The popularity of Bernie Sanders now underscores the feeling, but a few years ago we had Occupy Wall Street, but I wrote the song from the perspective of an everyday, George Bailey character – closer to me at this point in my life than from the perspective of a protester encamped out there. Hence the line, “we couldn’t lasso the moon/that dream was reserved for the chosen few.” “The Piper” is a song written for a friend who lost his son to cancer. So the clear delineation between the two songs is not obvious, but both are about loss, and about being led away, powerless. “Green Is Good” comes in and out of that throughout.
Everybody Everybody definitely sounds orchestrated to be one long piece, more so than the previous albums in the series. Is that how you put the individual songs together? Did they come to you in that order?
A few of them were never meant to be full songs, like the medley of “Sports Drinking Again,” “Hail To The Chief,” and “Shine Shine Shine,” but I shoved “Daphne’s Coming Over” into the middle of it just ‘cause I thought it would spike the proceedings, which it does. But, yeah, there was some rhyme and reason. I always meant for “Family Day At The Lake” to wrap it up as that song feels pivotal to me. Final. There’s not much else to say. But, the album kicks off with a new song called “Something Big,” which is about my struggling for closure after Steve’s death, which opened up a new chapter in my life after it happened, so I felt that it really needed to start this album. The album’s last song, “The Libertine, Ciel Rouge,” which is sung by Jim, is kind of its cool down. It’s post-denouement. It’s “Her Majesty.”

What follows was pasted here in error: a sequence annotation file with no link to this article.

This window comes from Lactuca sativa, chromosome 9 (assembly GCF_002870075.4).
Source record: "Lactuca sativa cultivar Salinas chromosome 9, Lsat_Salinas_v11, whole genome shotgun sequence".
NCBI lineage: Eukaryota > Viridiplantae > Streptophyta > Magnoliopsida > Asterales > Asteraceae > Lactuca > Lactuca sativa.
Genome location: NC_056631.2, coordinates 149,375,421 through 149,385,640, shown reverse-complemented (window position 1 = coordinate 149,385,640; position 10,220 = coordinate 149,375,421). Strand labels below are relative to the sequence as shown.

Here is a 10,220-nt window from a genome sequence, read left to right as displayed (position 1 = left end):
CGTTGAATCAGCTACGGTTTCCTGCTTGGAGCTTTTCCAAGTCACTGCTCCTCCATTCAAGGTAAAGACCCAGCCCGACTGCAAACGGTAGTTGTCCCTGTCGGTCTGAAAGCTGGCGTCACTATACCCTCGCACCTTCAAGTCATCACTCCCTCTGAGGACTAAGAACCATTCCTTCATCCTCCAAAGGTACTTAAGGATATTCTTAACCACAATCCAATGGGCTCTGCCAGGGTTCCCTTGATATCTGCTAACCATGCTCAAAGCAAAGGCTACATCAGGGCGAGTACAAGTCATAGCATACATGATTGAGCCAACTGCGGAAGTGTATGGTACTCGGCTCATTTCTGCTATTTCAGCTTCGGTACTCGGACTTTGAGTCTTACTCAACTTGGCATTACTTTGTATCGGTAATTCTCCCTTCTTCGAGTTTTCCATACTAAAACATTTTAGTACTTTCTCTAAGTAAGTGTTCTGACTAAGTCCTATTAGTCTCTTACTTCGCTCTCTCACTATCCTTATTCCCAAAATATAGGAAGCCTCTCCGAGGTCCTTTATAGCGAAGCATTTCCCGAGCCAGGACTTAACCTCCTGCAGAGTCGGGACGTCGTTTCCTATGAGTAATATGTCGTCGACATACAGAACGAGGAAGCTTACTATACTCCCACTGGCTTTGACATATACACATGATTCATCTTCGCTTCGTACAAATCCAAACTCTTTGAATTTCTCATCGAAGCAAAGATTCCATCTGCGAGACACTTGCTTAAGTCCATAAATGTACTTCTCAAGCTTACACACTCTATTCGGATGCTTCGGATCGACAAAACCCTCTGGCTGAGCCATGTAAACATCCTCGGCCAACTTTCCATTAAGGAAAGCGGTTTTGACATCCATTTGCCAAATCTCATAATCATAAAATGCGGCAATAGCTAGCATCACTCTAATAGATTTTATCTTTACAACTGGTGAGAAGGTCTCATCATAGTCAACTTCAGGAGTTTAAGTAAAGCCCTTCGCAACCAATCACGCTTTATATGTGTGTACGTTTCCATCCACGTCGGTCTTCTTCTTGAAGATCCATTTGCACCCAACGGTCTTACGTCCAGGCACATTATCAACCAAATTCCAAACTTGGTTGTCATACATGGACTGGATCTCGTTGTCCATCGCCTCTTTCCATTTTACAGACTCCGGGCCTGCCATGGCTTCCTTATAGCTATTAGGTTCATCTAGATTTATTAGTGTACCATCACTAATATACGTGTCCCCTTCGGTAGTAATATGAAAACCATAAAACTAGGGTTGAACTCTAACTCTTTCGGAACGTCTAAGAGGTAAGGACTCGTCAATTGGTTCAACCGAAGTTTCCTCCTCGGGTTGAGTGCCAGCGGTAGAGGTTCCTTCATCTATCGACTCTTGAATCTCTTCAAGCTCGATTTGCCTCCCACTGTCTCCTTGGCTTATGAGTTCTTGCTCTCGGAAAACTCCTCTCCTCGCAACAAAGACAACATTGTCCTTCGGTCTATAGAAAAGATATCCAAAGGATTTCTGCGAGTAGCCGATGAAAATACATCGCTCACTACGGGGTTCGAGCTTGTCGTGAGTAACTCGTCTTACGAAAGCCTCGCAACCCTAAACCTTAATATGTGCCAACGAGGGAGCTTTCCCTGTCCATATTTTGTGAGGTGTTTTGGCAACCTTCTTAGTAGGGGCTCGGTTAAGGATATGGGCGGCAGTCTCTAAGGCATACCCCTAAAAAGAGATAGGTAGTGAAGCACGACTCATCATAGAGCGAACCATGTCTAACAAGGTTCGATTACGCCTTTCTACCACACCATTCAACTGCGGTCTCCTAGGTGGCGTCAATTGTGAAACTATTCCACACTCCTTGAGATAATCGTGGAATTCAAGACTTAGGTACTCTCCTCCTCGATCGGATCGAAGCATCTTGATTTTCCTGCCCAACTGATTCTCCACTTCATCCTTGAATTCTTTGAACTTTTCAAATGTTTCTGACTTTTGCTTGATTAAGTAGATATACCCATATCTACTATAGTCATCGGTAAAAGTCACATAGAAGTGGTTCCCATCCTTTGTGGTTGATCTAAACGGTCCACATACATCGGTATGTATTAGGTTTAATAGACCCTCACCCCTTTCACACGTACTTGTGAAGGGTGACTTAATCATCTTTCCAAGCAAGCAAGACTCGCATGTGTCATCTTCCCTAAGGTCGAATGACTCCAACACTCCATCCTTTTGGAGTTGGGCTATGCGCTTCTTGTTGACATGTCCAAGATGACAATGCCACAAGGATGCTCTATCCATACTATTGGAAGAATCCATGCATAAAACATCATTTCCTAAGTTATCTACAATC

McCartney seems like an obvious influence throughout. Would you agree with that, or does that English pop sensibility come from somewhere more unexpected?
Yes! McCartney always is, but so are the other Beatles. So is Bowie, Scott Walker (not English, really), the Zombies, Billy Bragg, Neil Hannon, Bill Fey, Bolan, and other guys like Dylan, Bacharach and Leonard Cohen.